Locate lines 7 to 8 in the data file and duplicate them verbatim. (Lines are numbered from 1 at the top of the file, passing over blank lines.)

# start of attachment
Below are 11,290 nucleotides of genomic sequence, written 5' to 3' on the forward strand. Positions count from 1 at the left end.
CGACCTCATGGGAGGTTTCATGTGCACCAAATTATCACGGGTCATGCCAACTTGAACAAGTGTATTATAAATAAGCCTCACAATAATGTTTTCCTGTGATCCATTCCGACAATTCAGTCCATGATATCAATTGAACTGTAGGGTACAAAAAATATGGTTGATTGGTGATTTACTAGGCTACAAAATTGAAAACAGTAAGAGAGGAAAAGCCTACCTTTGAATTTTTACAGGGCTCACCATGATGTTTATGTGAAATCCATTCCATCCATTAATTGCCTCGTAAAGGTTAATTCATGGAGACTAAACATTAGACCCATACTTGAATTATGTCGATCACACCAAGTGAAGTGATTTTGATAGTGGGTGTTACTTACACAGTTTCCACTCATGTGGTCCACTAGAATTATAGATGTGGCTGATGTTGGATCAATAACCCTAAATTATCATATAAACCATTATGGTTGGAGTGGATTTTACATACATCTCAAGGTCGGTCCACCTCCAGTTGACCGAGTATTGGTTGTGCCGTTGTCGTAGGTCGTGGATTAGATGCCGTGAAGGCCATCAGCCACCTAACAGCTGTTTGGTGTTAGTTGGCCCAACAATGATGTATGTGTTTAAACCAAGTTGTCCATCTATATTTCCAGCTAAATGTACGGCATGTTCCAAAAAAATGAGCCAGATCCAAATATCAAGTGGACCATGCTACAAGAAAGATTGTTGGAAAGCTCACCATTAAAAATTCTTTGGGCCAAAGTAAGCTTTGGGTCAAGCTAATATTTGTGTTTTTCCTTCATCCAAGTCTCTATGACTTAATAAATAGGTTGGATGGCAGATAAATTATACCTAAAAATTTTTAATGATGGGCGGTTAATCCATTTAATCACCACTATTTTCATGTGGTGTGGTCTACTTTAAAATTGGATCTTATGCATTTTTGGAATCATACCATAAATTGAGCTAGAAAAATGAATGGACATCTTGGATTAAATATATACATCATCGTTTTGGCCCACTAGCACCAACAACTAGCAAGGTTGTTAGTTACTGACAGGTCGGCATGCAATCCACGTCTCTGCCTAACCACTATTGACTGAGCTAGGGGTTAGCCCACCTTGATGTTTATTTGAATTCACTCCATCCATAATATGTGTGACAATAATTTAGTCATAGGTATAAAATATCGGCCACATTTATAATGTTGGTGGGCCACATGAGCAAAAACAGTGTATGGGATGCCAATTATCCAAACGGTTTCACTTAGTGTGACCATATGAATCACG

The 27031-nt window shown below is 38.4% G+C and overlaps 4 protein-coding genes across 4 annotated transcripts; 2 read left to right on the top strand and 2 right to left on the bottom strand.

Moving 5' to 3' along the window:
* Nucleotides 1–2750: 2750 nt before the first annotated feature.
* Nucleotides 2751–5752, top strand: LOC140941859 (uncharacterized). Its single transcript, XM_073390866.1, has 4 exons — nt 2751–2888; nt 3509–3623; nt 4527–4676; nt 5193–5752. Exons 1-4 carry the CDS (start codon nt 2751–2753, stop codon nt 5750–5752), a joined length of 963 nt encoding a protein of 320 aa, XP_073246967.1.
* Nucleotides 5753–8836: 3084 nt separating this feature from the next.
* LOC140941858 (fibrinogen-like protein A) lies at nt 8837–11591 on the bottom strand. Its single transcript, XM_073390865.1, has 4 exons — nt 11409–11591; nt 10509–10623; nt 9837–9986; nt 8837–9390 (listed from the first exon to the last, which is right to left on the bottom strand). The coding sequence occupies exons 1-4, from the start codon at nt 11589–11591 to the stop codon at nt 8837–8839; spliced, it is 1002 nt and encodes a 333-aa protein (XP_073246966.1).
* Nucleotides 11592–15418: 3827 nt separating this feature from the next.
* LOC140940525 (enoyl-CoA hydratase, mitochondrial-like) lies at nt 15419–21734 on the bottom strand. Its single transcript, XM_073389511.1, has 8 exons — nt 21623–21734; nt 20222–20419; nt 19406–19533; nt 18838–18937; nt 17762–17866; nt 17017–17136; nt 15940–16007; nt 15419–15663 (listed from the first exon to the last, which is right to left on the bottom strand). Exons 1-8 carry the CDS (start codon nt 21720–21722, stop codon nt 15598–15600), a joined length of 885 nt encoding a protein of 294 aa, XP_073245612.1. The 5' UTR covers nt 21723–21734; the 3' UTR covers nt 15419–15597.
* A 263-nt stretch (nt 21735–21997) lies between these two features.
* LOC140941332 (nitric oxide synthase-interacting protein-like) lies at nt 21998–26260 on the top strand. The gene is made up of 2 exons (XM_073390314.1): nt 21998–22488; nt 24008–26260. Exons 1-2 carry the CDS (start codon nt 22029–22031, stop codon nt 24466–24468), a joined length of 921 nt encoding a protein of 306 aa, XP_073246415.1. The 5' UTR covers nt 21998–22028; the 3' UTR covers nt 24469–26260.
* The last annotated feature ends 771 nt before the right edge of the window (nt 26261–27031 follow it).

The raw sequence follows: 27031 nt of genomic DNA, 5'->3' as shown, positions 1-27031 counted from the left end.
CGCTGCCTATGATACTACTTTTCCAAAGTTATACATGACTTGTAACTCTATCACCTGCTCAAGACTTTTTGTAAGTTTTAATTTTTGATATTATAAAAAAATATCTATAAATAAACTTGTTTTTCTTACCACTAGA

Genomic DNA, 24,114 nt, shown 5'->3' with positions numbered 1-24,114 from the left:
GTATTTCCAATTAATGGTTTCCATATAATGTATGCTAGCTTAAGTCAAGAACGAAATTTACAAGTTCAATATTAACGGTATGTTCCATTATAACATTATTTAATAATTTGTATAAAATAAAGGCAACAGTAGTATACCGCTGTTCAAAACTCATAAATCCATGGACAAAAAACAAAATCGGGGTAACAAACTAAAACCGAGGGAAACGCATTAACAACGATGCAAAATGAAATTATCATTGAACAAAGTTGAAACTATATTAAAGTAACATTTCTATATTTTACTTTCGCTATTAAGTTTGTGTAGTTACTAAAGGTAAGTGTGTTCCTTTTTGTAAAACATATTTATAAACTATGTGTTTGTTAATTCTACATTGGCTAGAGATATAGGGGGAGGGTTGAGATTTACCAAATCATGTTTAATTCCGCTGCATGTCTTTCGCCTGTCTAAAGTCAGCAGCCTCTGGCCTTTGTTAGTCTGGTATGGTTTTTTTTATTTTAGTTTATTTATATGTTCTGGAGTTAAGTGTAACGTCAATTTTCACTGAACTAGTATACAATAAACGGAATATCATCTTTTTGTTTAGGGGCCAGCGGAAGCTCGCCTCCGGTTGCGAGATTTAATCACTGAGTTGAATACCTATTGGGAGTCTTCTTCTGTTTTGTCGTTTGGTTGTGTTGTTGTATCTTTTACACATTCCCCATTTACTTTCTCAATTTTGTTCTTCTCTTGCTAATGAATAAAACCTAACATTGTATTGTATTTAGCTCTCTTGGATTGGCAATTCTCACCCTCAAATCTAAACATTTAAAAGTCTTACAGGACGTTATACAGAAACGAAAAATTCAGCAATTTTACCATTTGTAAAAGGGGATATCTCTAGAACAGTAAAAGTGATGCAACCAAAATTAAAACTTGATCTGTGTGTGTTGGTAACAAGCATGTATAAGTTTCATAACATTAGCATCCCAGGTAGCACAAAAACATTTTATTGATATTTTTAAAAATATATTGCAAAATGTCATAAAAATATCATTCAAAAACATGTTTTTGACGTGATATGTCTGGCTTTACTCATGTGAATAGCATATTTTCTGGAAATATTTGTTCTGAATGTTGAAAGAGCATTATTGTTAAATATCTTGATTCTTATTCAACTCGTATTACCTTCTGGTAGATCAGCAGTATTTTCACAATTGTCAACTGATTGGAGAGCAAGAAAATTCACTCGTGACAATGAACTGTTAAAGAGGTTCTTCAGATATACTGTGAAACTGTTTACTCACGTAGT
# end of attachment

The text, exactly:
* Nucleotides 5753–8836: 3084 nt separating this feature from the next.
* LOC140941858 (fibrinogen-like protein A) lies at nt 8837–11591 on the bottom strand. Its single transcript, XM_073390865.1, has 4 exons — nt 11409–11591; nt 10509–10623; nt 9837–9986; nt 8837–9390 (listed from the first exon to the last, which is right to left on the bottom strand). The coding sequence occupies exons 1-4, from the start codon at nt 11589–11591 to the stop codon at nt 8837–8839; spliced, it is 1002 nt and encodes a 333-aa protein (XP_073246966.1).